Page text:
Tue Apr 27th, 2021 at 01:13:54 PM EST
Crimean Khanate and Tatarstan - Golden Hordes
An Cultural Introduction to Russia's Tatar People
The ancestors of the Kazan Tatars are the people of the Mongol khanates that once ruled across parts of central Asia, Russia and eastern Europe. In the 13th century, the mighty Mongol conqueror, Genghis Khan, pulled in many of the region's Turkic nomads into this army. This was the beginning of Tatar culture and people, who were then aligned with the Golden Horde, the successor khanate. Native to Crimea, the Crimean Tatars are the other major group of ethnic Tatars.
The Russo-Crimean Wars were fought between the forces of Russia and the Tatars of the Crimean Khanate during the 16th century over the region around the Volga River.
In the 16th century, the Wild Steppes in Russia were exposed to the Tatars. During the wars, Crimean Tatars (supported by the Turkish army) invaded central Russia, devastated Ryazan, and burned Moscow. However, the next year the Tatars were defeated in the Battle of Molodi. Despite the defeat, the Tatar raids continued. As a result, the Crimean Khanate was invaded several times, conquered in the late 18th century. The Tatars eventually lost their influence in the regions.
When America fought for independence from British colonialism and George Washington became its first president ...
To end the raids by Islamic hordes of Tatars ...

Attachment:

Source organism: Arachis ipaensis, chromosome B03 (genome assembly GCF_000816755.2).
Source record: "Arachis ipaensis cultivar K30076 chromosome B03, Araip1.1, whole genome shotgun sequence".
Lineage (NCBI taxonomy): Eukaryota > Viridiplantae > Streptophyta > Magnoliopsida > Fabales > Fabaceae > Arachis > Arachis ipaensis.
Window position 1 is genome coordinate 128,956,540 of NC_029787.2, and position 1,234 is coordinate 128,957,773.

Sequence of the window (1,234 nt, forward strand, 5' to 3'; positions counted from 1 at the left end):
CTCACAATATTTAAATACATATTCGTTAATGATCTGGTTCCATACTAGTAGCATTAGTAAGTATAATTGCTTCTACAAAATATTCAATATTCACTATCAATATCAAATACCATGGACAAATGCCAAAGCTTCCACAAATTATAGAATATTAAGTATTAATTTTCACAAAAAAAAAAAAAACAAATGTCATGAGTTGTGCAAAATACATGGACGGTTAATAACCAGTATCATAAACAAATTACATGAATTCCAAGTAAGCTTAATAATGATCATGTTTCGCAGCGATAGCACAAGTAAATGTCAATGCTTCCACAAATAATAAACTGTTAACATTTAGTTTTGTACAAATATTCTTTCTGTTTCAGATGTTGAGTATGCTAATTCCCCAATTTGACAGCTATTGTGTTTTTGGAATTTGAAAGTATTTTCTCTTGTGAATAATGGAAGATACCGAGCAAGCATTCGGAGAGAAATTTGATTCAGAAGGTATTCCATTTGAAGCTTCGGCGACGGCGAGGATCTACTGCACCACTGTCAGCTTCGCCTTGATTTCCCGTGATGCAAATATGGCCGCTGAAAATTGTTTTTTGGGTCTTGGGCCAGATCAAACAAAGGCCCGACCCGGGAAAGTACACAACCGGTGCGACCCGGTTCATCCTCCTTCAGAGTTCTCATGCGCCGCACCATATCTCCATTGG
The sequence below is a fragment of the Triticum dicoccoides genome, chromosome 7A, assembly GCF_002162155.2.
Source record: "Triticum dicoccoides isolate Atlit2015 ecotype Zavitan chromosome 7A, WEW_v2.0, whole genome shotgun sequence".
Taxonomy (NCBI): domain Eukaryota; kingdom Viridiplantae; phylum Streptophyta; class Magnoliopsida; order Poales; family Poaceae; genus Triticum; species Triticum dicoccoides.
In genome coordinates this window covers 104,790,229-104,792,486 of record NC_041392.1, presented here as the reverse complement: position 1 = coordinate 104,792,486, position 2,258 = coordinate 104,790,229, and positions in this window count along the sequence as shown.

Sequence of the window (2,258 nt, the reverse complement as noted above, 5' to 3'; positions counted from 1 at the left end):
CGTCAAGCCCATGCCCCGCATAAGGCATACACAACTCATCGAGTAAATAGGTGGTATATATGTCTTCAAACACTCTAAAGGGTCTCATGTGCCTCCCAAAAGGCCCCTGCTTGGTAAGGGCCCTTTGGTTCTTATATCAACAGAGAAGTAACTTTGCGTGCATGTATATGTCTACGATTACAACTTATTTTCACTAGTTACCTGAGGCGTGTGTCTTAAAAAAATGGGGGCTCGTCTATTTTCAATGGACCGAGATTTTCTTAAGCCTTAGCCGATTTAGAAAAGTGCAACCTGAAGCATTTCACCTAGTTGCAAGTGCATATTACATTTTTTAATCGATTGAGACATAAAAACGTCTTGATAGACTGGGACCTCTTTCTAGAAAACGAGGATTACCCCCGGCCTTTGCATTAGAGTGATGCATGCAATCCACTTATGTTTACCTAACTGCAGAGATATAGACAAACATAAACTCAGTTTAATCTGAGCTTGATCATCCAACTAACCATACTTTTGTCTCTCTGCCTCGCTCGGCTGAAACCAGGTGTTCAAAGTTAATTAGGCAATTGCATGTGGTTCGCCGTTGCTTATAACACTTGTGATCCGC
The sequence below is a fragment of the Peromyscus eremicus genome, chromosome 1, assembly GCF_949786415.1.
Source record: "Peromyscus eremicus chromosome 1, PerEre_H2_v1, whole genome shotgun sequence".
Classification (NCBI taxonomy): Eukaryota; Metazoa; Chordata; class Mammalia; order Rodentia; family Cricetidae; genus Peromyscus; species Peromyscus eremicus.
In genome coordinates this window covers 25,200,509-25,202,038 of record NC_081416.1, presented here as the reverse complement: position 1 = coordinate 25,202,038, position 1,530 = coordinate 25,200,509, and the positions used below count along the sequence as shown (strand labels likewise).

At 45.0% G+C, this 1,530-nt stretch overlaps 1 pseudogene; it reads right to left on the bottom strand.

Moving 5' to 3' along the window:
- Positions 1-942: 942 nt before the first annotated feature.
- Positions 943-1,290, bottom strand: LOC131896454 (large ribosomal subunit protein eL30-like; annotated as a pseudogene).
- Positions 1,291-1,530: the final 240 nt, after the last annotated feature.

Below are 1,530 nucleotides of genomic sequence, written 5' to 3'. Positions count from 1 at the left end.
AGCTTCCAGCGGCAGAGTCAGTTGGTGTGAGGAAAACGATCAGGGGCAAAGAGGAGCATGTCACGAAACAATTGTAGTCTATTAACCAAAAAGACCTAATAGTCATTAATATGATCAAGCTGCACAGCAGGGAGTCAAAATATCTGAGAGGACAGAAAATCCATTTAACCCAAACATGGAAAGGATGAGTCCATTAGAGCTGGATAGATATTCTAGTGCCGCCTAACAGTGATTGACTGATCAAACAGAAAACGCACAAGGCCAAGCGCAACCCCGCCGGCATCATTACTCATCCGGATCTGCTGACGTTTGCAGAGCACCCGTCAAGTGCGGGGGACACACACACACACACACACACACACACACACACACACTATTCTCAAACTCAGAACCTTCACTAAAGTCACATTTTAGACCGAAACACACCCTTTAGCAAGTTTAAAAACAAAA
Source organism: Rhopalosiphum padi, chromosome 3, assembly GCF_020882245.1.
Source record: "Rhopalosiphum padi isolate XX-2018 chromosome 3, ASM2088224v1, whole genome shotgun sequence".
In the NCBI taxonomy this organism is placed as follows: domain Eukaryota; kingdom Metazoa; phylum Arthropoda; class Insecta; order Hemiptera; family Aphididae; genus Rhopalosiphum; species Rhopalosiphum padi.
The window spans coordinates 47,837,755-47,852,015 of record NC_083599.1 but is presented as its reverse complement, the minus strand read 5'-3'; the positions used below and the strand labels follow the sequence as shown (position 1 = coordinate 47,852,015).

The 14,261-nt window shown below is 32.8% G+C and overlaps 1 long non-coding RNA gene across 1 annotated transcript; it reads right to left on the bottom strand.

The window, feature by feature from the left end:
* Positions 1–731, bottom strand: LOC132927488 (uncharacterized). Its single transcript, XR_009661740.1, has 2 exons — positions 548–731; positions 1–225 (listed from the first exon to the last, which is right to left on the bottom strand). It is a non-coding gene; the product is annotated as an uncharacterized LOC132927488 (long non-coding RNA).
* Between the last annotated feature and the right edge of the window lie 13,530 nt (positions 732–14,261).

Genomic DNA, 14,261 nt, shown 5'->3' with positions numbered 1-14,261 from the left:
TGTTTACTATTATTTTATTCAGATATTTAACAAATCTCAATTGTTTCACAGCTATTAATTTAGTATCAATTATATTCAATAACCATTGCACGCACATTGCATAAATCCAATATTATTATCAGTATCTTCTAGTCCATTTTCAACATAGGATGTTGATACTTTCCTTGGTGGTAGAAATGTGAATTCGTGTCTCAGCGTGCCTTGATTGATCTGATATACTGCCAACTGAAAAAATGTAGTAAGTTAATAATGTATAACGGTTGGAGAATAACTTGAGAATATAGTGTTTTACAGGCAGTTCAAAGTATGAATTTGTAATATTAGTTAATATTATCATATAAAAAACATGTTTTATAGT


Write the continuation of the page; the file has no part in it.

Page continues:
Russian Empire annexed the Crimean Khanate
The Crimean Khanate was a Tatar state existing from 1441 to 1783, the longest-lived of the Turkic khanates that succeeded the empire of the Golden Horde.
So far as the Russians were concerned, the most important feature of the khanate was the latter's dependence on raiding Muscovite lands for economic benefit. Crimean Tatars frequently "harvested the steppe" and brought Russian, Ukrainian, and Polish peasants to Crimea for sale. Slave markets operated in Kefe and Gozleve, where merchants from the Ottoman Empire, Iran, and Egypt purchased Slavic slaves for export. Several raids reached as far as Moscow itself. Slave market tax records indicate that more than a million were sold in Crimea in the sixteenth and seventeenth centuries.
In 1783, violating the 1774 Treaty of Küçük Kaynarca (which had guaranteed non-interference of both Russia and the Ottoman Empire in the affairs of the Crimean Khanate), the Russian Empire annexed the khanate. Among the European powers, only France came out with an open protest against this act, due to the longstanding Franco-Ottoman alliance.
French Emperor Napoleon expeditionary force to invade Russia
Moscow was occupied on 14 September 1812 by French Emperor Napoléon Bonaparte's Grande Armée during the Napoleonic Wars. It marked the summit of the French invasion of Russia. During the occupation, the city was devastated by fire and looted.
The invasion lasted six months, and the Grande Armée lost more than 300,000 men. Russia lost more than 200,000. A single battle (the Battle of Borodino) resulted in more than 70,000 casualties in one day. The invasion of Russia effectively halted Napoleon's march across Europe, and resulted in his first exile, to the Mediterranean island of Elba.